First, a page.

Adapting to a Changing World


Climate change poses a significant threat to periodical cicadas. Rising temperatures and changing precipitation patterns could disrupt their emergence cycles and lead to population decline. Conservation efforts focused on protecting healthy ecosystems and studying the impact of climate change are crucial for the future of Brood XIII and all cicadas.



A Celebration of the Bizarre


The story of Brood XIII, amplified by the presence of Brood XIX this year, is a celebration of the bizarre. It's a tale of resilience, manipulation, and the intricate web of life. By understanding these fascinating creatures, we gain a deeper appreciation for the interconnectedness of our planet and the importance of protecting its delicate balance.


The Intrigue of Brood XIX: A New Player in the Cicada Symphony


The co-emergence of Brood XIX alongside Brood XIII adds a new dimension to the scientific intrigue. Here's why Brood XIX is particularly interesting:


  • The Great Southern Brood: Brood XIX holds the title of the largest periodical cicada brood by geographical distribution. It covers a vast expanse stretching from Illinois and Missouri in the west to Louisiana and North Carolina in the east.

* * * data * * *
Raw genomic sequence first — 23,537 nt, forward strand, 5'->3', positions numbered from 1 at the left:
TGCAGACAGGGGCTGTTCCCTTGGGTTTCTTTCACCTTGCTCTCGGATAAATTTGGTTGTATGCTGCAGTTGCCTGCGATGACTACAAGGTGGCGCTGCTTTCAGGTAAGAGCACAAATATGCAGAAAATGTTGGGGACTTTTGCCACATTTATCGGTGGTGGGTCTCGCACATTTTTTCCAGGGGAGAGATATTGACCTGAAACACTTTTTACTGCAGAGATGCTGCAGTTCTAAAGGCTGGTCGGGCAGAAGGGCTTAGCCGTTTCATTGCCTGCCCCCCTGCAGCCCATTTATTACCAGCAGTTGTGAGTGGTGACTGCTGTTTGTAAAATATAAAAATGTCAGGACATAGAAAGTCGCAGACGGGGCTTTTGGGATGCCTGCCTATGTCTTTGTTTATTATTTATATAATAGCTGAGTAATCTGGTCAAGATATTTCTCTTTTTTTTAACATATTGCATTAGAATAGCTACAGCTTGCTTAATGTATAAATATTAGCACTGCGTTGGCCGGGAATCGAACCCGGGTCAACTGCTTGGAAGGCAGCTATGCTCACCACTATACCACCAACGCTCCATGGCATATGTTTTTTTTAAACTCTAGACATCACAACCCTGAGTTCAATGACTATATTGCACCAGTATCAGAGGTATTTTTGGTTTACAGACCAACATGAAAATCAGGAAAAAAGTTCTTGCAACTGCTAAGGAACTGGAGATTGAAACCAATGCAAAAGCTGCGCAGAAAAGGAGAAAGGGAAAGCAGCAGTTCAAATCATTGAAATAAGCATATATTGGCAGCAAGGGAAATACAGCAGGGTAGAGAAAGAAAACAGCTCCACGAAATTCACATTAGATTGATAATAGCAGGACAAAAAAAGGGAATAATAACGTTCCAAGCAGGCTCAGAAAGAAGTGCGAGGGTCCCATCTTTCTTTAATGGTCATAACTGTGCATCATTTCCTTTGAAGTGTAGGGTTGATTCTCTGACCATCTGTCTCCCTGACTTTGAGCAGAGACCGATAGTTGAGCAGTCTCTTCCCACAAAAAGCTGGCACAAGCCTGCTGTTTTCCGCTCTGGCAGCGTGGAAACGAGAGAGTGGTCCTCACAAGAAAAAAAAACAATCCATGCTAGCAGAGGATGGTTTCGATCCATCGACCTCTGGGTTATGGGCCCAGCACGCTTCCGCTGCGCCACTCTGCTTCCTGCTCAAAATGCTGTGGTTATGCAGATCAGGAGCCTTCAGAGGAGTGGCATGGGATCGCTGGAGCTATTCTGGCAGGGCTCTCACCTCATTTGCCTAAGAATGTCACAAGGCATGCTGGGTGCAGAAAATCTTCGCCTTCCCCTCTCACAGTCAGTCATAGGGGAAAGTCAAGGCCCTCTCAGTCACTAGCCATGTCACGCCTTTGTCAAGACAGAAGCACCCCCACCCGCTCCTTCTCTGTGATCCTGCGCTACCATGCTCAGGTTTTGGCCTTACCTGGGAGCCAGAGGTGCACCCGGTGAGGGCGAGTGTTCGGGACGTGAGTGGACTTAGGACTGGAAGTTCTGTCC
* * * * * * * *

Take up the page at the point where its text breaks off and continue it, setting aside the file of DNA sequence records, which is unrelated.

• A 13-Year Enigma: Unlike Brood XIII with its 17-year cycle, Brood XIX follows a 13-year pattern. This difference in life cycles suggests these broods may have diverged from a common ancestor millions of years ago, evolving separate strategies for survival.

  • A Chance to Compare and Contrast: Studying both broods simultaneously allows scientists to compare their behavior, song patterns, and susceptibility to the Massospora cicadina fungus. This comparative analysis could shed light on the evolutionary adaptations that led to their distinct life cycles.

  • Filling Knowledge Gaps: While Brood XIII has been extensively studied, Brood XIX remains less well-understood. This double emergence provides a valuable opportunity to fill knowledge gaps about its geographic range, population density, and potential variations in its life cycle compared to Brood XIII.


The combined emergence of Brood XIII and Brood XIX isn't just a spectacle; it's a scientific goldmine. By studying these fascinating creatures together, researchers can unlock new secrets about adaptation, resilience, and the delicate balance within ecosystems.



Further Exploration:


This article provides a glimpse into the world of Brood XIII cicadas and their parasitic foe. You can delve deeper by exploring recent research articles using online databases like Google Scholar. Here are some keywords to get you started:


  • "Brood XIII cicadas" and "Massospora cicadina"

  • "Brood XIX cicadas"

  • "Cicada fungus manipulation"

  • "Cicada predator populations"

  • "Cicada fungus medical applications"


By continuing to learn about these fascinating creatures, we can ensure their remarkable story continues to unfold for generations to come.